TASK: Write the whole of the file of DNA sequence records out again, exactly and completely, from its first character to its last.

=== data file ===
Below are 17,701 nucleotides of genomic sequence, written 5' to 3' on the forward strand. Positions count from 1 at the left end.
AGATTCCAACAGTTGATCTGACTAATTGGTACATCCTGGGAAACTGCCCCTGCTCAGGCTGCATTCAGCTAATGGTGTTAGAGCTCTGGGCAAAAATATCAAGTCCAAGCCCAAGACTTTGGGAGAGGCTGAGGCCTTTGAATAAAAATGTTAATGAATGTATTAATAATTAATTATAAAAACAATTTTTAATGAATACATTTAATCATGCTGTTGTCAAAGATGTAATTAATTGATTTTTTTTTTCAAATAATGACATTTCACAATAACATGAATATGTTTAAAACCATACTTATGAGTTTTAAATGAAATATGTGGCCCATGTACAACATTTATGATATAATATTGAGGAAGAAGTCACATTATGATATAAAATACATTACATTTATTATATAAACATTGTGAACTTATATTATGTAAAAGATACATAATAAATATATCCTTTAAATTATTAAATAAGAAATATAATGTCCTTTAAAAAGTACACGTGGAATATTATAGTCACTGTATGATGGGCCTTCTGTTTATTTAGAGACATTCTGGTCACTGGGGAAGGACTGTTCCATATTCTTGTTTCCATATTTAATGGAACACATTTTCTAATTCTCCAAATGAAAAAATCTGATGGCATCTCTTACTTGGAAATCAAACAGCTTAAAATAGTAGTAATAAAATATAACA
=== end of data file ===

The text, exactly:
Below are 17,701 nucleotides of genomic sequence, written 5' to 3' on the forward strand. Positions count from 1 at the left end.
AGATTCCAACAGTTGATCTGACTAATTGGTACATCCTGGGAAACTGCCCCTGCTCAGGCTGCATTCAGCTAATGGTGTTAGAGCTCTGGGCAAAAATATCAAGTCCAAGCCCAAGACTTTGGGAGAGGCTGAGGCCTTTGAATAAAAATGTTAATGAATGTATTAATAATTAATTATAAAAACAATTTTTAATGAATACATTTAATCATGCTGTTGTCAAAGATGTAATTAATTGATTTTTTTTTTCAAATAATGACATTTCACAATAACATGAATATGTTTAAAACCATACTTATGAGTTTTAAATGAAATATGTGGCCCATGTACAACATTTATGATATAATATTGAGGAAGAAGTCACATTATGATATAAAATACATTACATTTATTATATAAACATTGTGAACTTATATTATGTAAAAGATACATAATAAATATATCCTTTAAATTATTAAATAAGAAATATAATGTCCTTTAAAAAGTACACGTGGAATATTATAGTCACTGTATGATGGGCCTTCTGTTTATTTAGAGACATTCTGGTCACTGGGGAAGGACTGTTCCATATTCTTGTTTCCATATTTAATGGAACACATTTTCTAATTCTCCAAATGAAAAAATCTGATGGCATCTCTTACTTGGAAATCAAACAGCTTAAAATAGTAGTAATAAAATATAACA